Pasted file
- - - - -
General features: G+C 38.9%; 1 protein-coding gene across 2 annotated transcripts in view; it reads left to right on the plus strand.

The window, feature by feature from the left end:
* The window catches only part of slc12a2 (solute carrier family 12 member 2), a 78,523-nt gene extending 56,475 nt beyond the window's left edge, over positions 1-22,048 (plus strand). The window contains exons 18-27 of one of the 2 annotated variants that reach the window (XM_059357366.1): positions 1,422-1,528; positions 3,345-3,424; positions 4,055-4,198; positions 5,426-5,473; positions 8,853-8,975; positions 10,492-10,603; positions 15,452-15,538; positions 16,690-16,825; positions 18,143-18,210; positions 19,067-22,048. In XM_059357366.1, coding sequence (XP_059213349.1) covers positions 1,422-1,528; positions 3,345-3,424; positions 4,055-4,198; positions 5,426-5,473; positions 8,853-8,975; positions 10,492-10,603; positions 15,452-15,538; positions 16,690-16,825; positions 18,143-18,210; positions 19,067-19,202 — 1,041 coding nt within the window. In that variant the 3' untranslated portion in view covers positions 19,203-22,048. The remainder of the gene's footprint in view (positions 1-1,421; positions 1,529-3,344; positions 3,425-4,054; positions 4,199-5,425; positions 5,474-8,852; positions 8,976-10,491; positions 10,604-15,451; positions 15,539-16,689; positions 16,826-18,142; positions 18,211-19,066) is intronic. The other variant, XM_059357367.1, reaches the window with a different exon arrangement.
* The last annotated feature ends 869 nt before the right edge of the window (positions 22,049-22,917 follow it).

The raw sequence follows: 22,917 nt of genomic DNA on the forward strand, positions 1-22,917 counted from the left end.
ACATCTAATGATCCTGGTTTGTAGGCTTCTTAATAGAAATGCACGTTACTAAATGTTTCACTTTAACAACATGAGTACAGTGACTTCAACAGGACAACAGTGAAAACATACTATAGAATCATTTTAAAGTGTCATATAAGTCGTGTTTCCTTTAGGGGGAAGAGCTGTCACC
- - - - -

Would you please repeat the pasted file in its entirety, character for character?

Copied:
General features: G+C 38.9%; 1 protein-coding gene across 2 annotated transcripts in view; it reads left to right on the plus strand.

The window, feature by feature from the left end:
* The window catches only part of slc12a2 (solute carrier family 12 member 2), a 78,523-nt gene extending 56,475 nt beyond the window's left edge, over positions 1-22,048 (plus strand). The window contains exons 18-27 of one of the 2 annotated variants that reach the window (XM_059357366.1): positions 1,422-1,528; positions 3,345-3,424; positions 4,055-4,198; positions 5,426-5,473; positions 8,853-8,975; positions 10,492-10,603; positions 15,452-15,538; positions 16,690-16,825; positions 18,143-18,210; positions 19,067-22,048. In XM_059357366.1, coding sequence (XP_059213349.1) covers positions 1,422-1,528; positions 3,345-3,424; positions 4,055-4,198; positions 5,426-5,473; positions 8,853-8,975; positions 10,492-10,603; positions 15,452-15,538; positions 16,690-16,825; positions 18,143-18,210; positions 19,067-19,202 — 1,041 coding nt within the window. In that variant the 3' untranslated portion in view covers positions 19,203-22,048. The remainder of the gene's footprint in view (positions 1-1,421; positions 1,529-3,344; positions 3,425-4,054; positions 4,199-5,425; positions 5,474-8,852; positions 8,976-10,491; positions 10,604-15,451; positions 15,539-16,689; positions 16,826-18,142; positions 18,211-19,066) is intronic. The other variant, XM_059357367.1, reaches the window with a different exon arrangement.
* The last annotated feature ends 869 nt before the right edge of the window (positions 22,049-22,917 follow it).

The raw sequence follows: 22,917 nt of genomic DNA on the forward strand, positions 1-22,917 counted from the left end.
ACATCTAATGATCCTGGTTTGTAGGCTTCTTAATAGAAATGCACGTTACTAAATGTTTCACTTTAACAACATGAGTACAGTGACTTCAACAGGACAACAGTGAAAACATACTATAGAATCATTTTAAAGTGTCATATAAGTCGTGTTTCCTTTAGGGGGAAGAGCTGTCACC